The Hotel 38 map laid out the current most prominent hotels in New York City, but now we turn to hotels of old and look back at the incredible buildings, some long gone and some still operating today, where the world's fanciest tourists and visitors would have bunked down on trips to the city over the past two centuries. Prepare to be transported back to a time when the most lavish rooms in the city cost a dollar and running water was a huge deal amenity.
Constructed in 1836 by John Jacob Astor, the Astor House brought a never-before-seen level of luxury to New York City and quickly became perhaps the most famous hotel in the world. Politicians like Abraham Lincoln, Henry Clay, and Jefferson Davis stayed there and Jefferson Davis reportedly "would stay in no other hotel." By the 1850s competitors began sprouting up, but for nearly two decades, Astor House reigned supreme.
St. Nicholas Hotel
The St. Nicholas Hotel, an enormous pure white marble structure on Broadway between Broome and Spring streets, opened its doors on January 6, 1853, officially ending Astor House's reign. The New York Times soon anointed the St. Nicholas, also New York's first building to cost $1 million in construction, the city's premier hotel, writing, "This magnificent establishment, which in extent of accommodation, completeness of arrangement, costliness and chaste elegance of decoration, and combination of all modern improvements, takes place as the Hotel par excellence of our day." By the late 19th century, though, the hotel had declined in popularity with most tourists preferring to stay farther uptown. In 1884, it closed and was demolished, save for two slivers of facade, which, incredibly, live on today as the unassuming facades of 521 and 523 Broadway.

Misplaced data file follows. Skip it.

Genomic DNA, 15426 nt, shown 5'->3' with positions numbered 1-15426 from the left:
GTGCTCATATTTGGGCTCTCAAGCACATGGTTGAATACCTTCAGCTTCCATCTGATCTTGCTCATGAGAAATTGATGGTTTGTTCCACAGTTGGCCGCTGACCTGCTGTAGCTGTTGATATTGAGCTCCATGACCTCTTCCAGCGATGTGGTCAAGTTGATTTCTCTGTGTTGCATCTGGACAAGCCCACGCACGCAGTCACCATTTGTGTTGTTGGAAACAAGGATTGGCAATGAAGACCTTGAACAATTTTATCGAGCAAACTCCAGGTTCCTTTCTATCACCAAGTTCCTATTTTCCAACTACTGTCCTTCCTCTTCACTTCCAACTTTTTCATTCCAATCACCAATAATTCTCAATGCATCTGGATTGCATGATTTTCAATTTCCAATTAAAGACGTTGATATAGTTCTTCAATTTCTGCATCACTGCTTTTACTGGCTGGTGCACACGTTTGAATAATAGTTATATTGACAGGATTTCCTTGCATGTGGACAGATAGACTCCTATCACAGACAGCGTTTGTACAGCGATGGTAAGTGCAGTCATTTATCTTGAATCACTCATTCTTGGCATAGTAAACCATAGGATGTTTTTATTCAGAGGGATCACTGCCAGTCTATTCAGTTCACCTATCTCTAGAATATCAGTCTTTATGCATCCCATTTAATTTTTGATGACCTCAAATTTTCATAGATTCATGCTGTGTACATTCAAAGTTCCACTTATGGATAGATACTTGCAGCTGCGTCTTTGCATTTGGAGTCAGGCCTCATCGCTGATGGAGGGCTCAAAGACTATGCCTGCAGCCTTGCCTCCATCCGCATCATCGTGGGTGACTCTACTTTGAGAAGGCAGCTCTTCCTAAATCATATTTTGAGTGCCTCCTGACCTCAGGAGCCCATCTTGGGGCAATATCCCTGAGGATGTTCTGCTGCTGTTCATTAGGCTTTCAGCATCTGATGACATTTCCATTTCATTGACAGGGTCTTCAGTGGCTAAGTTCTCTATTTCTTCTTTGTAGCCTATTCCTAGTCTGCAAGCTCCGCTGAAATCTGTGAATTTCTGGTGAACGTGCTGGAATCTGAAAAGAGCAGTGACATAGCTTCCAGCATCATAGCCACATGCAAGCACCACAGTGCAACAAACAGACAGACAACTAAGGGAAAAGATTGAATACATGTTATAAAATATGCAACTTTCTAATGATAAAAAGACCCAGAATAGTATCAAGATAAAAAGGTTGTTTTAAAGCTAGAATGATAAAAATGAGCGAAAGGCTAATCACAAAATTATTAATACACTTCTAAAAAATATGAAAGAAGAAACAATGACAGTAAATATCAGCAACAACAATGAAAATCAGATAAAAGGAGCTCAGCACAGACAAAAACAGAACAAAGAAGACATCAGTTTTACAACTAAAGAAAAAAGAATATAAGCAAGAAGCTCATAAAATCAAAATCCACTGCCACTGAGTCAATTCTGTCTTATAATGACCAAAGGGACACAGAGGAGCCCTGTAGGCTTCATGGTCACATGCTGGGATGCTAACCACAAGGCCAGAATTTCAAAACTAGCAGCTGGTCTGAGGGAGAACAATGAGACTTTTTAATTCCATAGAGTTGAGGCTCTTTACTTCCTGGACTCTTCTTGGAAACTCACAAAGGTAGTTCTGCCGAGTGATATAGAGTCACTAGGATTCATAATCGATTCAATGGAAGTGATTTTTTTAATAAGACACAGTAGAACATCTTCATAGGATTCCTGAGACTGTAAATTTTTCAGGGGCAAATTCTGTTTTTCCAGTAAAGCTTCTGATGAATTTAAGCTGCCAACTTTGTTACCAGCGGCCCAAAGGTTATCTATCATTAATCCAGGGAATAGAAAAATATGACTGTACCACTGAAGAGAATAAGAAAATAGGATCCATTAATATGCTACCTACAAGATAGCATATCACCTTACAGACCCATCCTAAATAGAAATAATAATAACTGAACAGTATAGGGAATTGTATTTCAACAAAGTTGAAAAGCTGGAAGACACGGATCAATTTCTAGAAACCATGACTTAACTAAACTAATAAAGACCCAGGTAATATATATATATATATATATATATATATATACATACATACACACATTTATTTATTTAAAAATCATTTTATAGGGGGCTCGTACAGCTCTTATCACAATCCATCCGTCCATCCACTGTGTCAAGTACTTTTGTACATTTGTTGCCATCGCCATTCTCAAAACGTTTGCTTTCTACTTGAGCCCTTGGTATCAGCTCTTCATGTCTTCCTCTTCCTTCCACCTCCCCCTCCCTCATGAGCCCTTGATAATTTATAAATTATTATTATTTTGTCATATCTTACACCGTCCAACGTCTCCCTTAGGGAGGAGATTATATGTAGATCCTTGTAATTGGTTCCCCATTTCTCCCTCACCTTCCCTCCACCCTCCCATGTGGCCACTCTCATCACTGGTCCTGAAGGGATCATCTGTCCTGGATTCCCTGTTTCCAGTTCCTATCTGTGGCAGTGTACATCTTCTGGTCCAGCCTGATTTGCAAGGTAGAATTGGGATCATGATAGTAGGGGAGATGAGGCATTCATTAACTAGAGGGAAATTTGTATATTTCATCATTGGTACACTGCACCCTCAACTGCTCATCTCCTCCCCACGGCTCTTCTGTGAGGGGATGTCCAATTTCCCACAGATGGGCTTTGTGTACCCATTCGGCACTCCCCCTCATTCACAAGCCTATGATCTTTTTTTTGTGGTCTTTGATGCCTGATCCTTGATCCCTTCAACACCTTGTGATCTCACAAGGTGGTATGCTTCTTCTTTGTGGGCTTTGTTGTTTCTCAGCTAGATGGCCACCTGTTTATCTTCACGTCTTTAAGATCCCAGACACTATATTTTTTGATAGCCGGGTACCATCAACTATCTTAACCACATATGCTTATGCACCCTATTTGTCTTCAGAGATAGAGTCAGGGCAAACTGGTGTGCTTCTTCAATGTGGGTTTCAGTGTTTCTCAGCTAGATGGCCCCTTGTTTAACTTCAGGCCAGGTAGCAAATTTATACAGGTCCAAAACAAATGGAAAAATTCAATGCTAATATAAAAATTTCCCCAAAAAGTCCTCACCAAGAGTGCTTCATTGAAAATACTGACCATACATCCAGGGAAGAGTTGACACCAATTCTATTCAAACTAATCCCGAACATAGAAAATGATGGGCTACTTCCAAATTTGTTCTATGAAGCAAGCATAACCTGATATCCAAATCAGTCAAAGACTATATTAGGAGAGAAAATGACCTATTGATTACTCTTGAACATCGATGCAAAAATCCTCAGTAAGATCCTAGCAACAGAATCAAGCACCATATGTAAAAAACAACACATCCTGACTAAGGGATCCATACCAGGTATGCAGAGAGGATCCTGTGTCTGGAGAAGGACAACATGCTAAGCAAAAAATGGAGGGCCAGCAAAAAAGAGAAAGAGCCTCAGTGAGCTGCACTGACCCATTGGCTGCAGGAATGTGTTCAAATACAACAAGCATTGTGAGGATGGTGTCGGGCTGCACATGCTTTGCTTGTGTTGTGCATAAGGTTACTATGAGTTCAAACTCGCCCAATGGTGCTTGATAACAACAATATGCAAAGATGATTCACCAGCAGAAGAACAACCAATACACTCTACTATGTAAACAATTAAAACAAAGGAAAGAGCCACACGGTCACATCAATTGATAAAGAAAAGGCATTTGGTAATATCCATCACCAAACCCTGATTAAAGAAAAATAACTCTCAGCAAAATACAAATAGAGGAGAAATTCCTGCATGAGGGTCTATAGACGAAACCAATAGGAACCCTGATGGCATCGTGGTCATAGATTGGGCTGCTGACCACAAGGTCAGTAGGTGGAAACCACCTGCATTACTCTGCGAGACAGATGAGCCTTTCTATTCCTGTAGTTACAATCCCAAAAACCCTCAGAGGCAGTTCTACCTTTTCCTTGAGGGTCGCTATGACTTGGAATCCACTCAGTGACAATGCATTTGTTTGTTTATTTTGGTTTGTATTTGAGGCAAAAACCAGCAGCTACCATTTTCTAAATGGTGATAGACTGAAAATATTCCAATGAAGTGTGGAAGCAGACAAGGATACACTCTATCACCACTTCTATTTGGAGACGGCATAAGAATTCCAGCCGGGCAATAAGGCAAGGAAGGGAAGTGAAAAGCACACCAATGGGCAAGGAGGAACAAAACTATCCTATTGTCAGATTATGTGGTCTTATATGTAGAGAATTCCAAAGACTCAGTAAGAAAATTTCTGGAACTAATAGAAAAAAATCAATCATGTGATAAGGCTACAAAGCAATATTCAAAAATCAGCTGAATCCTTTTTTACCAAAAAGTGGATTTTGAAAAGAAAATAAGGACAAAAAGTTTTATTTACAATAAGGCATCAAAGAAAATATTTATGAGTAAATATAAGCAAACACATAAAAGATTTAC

Fifth Avenue Hotel
Long before its demise, however, the St. Nicholas was upstaged by Amos Richard Eno's Fifth Avenue Hotel, which opened six years later in 1859 and cost twice as much ($2 million) to build. Located at 200 Fifth Avenue, it was so far uptown that it was dubbed Eno's Folly and prominent New York financiers refused the opportunity to back it financially. Eno turned to Boston-based investors instead and built a lavish hotel (the first one to feature an elevator) that became "the social, cultural political hub of elite New York," according to historian Char Miller. Notable guests over the years included Ulysses S. Grant, Chester A. Arthur, Edward Prince of Wales, and many others. The hotel was demolished in 1908.
Taking the baton after the first wave of super-luxury hotels came and went was the Waldorf Astoria. Originally just the Waldorf, it constructed in 1893 by William Waldorf Astor as a way to piss off his hated aunt and was followed four years later by the adjacent Astoria, built by William's cousin, John Jacob Astor IV. The Waldorf-Astoria became the largest hotel in the world, and also had the distinction of being the first hotel to offer room service. John Jacob Astor IV also constructed the famous St. Regis Hotel, which opened in 1904, and, after multiple huge-scale renovations, remains one of the most luxurious hotels in the world.
Possibly the world's most iconic hotel, the Plaza was constructed in 1907 and is one of only two New York City hotels (the other being the aforementioned Waldorf-Astoria) to be designated a National Historic Landmark. So that's pretty good.
· Hotels Week 2013 [Curbed]